But the most memorable were For Eyes optical (1994) and the Just for Feet chain of athletic shoes. In both those cases (and no other), I called the agencies before my column ran to advise them to pull the ads before they saw the light of day. A humanitarian gesture, you might say.
Both campaigns were mind-bogglingly offensive. For Eyes tried -- well-meaningly and tone-deafly -- to combine social messaging about homelessness with a two-pairs-for-the-price-of-one pitch. Just for Feet depicted a Kenyan runner being tracked by white mercenaries in a Humvee, then caught, drugged and shod in sneakers against his will. It was a Super Bowl spot -- the worst one ever.
For Eyes was forced to immediately pull its ads, and soon fired its agency. Just for Feet was crucified in the press, whereupon it sued its agency for malpractice and spiraled into insolvency. I didn't cause these reactions, but I sure as hell saw them coming. Now see, this is kind of a difficult point to make without coming of as an imperious, self-congratulatory windbag -- but in defense of my life's work, I'm obliged to remind my own critics that campaigns praised in the column overwhelmingly had longevity. Campaigns raked over the coals overwhelmingly were short-lived. Just sayin' is all.
The most short-lived of all was a massive global effort from Coca-Cola Co. to switch its theme from the majestic "Always" to the putatively more competitive-minded "Always and Only." I went ape, excoriating Coke for gilding the lily -- and diluting the purity -- of perhaps its most powerful slogan ever. I made my case persuasively enough that when Sergio Zyman, Coca-Cola's global marketing czar, read my column Monday morning he immediately cancelled the change.
Chalk one up for the AdReview staff.
Oh, yeah. Perhaps you've noticed that I always referred to myself as "AdReview" or "the AdReview staff" and employed the "editorial we" -- also known as the "royal we" -- to lend an air of pomposity, arrogance and self-regard. "AdReview" was a windbag. My inspiration was the great alt-weekly columnist Cecil Adams (n?e Ed Zotti), who understood the best way not to be dismissed as an obnoxious know-it-all is to be a caricature of the obnoxious know-it-all. My AdReview persona was seldom me; it was usually 120% of me -- a fact apparently lost on many, many readers. Still, I maintained the artifice for 25 years, owing in part to habit, stubbornness and the personal satisfaction of an extended conceptual joke. AdReview is a bit of a dick, but he's 20% dickier than I am.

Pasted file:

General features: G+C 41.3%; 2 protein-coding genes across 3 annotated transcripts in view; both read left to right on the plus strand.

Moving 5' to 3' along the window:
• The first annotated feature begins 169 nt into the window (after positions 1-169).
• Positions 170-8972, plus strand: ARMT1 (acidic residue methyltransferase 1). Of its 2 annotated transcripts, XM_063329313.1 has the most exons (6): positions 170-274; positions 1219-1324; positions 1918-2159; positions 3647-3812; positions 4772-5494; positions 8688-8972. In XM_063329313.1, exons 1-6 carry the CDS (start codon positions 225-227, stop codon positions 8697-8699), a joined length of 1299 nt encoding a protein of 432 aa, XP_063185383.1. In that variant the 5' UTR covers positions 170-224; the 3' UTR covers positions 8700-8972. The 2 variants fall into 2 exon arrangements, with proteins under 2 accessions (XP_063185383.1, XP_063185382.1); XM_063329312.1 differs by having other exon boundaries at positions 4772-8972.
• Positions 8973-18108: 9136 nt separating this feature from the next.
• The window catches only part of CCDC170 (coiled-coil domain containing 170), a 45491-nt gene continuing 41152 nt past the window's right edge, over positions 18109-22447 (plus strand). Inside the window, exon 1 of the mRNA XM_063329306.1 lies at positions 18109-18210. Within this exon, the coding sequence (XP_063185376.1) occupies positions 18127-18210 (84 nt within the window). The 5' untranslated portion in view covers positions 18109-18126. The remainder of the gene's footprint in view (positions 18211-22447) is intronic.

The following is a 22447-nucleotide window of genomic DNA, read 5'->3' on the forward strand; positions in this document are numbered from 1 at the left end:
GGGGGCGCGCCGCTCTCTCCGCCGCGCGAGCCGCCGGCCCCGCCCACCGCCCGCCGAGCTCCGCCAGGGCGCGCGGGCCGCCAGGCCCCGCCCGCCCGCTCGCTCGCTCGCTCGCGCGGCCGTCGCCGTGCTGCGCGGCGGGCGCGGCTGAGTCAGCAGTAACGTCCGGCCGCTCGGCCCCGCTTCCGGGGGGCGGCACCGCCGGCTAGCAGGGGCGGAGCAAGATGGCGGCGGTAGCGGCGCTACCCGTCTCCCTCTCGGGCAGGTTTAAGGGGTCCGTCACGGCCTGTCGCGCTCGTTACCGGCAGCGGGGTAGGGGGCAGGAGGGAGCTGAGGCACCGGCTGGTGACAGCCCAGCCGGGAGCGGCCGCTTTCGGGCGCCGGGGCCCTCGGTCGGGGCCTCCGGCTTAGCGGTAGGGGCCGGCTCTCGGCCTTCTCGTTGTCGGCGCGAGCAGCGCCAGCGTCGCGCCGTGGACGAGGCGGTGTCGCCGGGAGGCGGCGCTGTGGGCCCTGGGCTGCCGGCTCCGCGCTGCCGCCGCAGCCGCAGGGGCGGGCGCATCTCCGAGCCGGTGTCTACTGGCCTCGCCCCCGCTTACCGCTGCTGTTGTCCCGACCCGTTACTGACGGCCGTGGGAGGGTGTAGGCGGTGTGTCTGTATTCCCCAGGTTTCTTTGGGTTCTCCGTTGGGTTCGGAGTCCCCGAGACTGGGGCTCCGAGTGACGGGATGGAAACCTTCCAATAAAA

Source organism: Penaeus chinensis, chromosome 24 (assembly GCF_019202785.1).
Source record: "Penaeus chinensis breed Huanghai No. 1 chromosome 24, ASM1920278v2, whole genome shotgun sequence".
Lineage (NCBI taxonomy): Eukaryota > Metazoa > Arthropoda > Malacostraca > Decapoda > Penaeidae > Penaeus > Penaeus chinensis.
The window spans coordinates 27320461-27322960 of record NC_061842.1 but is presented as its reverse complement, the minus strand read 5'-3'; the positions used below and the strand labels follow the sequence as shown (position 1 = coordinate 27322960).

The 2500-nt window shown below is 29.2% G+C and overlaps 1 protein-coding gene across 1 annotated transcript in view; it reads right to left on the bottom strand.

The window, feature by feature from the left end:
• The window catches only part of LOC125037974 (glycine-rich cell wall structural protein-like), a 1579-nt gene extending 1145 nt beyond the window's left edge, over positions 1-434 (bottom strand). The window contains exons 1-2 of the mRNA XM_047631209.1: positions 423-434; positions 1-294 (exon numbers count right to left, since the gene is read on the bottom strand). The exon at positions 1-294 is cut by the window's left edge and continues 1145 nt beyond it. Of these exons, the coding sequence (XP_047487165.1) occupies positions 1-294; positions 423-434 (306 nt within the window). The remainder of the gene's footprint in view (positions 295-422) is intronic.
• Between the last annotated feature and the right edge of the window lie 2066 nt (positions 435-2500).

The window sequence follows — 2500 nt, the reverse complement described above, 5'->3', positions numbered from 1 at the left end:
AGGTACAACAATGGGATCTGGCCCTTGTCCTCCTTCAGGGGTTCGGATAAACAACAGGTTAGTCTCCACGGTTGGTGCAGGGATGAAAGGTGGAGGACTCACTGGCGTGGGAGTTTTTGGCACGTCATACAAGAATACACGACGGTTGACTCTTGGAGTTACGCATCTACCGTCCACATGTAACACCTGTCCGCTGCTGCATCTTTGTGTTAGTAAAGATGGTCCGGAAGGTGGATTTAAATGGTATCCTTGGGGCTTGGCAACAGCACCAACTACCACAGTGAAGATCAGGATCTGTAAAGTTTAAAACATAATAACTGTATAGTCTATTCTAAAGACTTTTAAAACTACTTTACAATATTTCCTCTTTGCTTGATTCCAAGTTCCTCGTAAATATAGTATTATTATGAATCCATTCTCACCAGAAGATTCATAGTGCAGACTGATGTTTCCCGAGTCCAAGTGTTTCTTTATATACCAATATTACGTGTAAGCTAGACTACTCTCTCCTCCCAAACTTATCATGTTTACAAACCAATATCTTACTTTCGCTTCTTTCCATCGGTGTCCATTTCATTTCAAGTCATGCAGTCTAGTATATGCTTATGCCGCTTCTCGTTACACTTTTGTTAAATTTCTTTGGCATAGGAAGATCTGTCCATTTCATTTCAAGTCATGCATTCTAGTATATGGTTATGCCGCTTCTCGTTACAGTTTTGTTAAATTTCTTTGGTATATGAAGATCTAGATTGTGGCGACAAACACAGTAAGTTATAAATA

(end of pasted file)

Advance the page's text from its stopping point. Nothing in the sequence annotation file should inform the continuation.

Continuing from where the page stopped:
My other journalistic inspiration was Walter Kerr, the late, great lead drama critic of The New York Times. Kerr understood that caustic wit was crucial in maintaining his own audience, but not paramount. What is paramount is being an honest broker of your own judgments, and never succumbing to the temptation of skewing negative for the sake of a cheap punchline. If you wish to see what happens when this principle is ignored, spend five minutes reading the ad blogs or Gawker. They are intermittently amusing, deliberately mean and ethically bankrupt.
Intellectual honesty also means never pandering to the tastes or expectations of the audience. At Cannes, especially, where there is so much appreciation for gratuitous novelty, shattered taboos and post-modern irony (i.e., the standards that so often put agencies so structurally at odds with the interests of their clients), it's easy amid the chummy and boozy atmosphere for an on-location critic to go native. But if a Gold Lion winner is really a golden calf, someone has to speak up. This can make for quite the buzz-kill on the Carlton terrace.